Hugo Burge, Director at Marchmont House in the Scottish Borders, has complied a selection of inspiring QEST Scholars in Scotland, whose work is inspired by tradition, but who have a flair for forward looking, sometimes innovative and relevant works that will shape a more attractive future.


Whilst Gillian took inspiration from 18th Century Scottish headstones to start a career in letter and stone-carving, there is a thread of arts and crafts sensibility running through her work that I find deeply attractive. It was easy to select her work, as her delicate floral forms are stunning and I have a soft spot for stone carving, something we have at Marchmont, because of the skills and bravery involved, but also the heart-warming legacy a wonderful piece of stone carving leaves in the built environment.


Natasha’s print works leap out at me for their nostalgic traditional beauty and charm, but the way they are presented is fresh and contemporary. I love that her work is focused on the public space, bringing some of the magic of her craft and inspirations from nature to a broader audience in spaces that need invigorating. I must declare a slight conflict as I’m delighted to say that Natasha has recently won a supported residency at Marchmont Studios, in partnership with The Society of Scottish Artists.


It’s hard not to be curiously drawn and touched by the designs of Alan’s tailoring and embroidery work. It takes inspiration from Scottish kiltmaking and the cosy warm style of the isles, but has a Glasgow School touch that gives it a distinctive style – which is hardly surprising as he is a tutor at Glasgow School of Art.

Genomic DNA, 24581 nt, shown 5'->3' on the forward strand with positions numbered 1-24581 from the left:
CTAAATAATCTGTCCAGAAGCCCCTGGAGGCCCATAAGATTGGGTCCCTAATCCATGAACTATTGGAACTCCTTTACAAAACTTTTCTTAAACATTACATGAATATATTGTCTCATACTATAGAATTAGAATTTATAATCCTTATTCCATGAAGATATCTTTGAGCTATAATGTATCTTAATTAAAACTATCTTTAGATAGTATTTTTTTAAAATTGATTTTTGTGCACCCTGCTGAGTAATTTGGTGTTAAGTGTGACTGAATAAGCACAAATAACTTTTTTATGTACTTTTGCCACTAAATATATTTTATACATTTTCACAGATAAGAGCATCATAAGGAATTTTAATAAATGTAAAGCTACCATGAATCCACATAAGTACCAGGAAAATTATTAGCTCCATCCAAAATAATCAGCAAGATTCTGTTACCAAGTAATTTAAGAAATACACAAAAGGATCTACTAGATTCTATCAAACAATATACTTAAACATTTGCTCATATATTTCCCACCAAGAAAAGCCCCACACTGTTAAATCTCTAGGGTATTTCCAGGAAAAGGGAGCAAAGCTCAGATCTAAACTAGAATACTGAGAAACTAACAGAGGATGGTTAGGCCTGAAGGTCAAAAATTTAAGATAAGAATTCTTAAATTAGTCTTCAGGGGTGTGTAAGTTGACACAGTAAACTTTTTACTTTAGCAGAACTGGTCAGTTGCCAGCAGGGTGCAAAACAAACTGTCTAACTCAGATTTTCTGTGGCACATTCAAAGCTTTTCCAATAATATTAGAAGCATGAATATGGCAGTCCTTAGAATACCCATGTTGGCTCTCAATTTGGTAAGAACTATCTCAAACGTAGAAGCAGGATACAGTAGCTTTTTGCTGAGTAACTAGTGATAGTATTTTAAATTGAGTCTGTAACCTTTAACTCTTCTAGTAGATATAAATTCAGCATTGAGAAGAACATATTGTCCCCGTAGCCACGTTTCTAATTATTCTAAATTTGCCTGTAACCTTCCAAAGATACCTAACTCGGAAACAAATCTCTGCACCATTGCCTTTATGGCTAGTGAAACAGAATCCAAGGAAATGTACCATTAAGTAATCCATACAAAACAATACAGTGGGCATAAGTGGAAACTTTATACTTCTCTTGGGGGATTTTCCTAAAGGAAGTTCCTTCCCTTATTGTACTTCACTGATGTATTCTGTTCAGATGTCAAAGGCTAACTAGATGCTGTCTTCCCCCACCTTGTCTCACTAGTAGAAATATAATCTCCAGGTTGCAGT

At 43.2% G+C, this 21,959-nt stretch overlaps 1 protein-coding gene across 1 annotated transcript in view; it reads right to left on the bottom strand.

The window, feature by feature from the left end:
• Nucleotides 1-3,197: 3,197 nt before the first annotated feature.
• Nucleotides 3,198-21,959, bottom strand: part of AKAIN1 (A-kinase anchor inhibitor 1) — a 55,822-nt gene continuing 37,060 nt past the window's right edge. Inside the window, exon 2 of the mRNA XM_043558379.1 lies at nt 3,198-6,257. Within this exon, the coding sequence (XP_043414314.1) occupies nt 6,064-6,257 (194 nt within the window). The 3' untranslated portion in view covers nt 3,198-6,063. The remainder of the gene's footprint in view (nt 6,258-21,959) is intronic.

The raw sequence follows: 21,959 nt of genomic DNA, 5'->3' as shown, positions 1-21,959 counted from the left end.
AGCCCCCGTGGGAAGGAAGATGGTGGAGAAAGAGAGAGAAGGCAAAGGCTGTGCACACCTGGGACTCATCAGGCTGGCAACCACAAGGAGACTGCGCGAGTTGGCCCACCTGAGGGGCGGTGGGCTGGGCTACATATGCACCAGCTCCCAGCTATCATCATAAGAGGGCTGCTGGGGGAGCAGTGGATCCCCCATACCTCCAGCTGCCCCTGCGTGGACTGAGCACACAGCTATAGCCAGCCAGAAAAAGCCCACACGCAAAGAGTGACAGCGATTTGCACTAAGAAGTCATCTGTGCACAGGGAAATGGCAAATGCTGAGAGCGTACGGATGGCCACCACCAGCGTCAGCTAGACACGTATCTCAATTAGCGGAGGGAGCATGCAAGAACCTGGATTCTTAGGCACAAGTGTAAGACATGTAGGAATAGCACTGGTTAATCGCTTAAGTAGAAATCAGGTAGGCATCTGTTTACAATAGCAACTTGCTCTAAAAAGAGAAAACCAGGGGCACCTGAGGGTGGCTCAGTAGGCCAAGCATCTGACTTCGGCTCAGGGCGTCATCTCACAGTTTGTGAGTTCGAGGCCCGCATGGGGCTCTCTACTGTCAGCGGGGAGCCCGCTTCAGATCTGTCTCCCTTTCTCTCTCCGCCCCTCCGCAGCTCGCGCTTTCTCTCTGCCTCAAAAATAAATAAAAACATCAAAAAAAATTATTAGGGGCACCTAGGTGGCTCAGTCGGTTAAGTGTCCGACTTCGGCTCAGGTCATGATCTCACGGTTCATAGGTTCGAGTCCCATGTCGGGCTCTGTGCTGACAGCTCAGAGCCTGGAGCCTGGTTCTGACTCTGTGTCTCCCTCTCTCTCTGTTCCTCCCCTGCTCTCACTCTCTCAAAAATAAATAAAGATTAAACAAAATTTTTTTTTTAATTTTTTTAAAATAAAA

Jennifer's work is extraordinary – one glance at her stunning 'Eggs Royale!' egg cups and she was on this list come hell or high water. She embodies the spirit of traditional craft values with a forward looking sensibility that can be provocative but stylish, modern and playful – her work therefore feels relevant, but also enduring and often timeless which is a hard balance to muster. Her work is brave and we need to encourage makers to be bold, to innovate without losing the charm of their craft.


Sometimes tradition is best and nothing typifies my love of human balance with nature more than a beautiful dry stone wall, so Luke had to make it onto this list for the work he is doing and the craft tradition that he embodies. We need more makers who – in the arts and crafts spirit – continue to add to and nuture some of the most beautiful features of our landscapes and built environments with their quiet and humble contributions, that make our world a more beautiful place to me.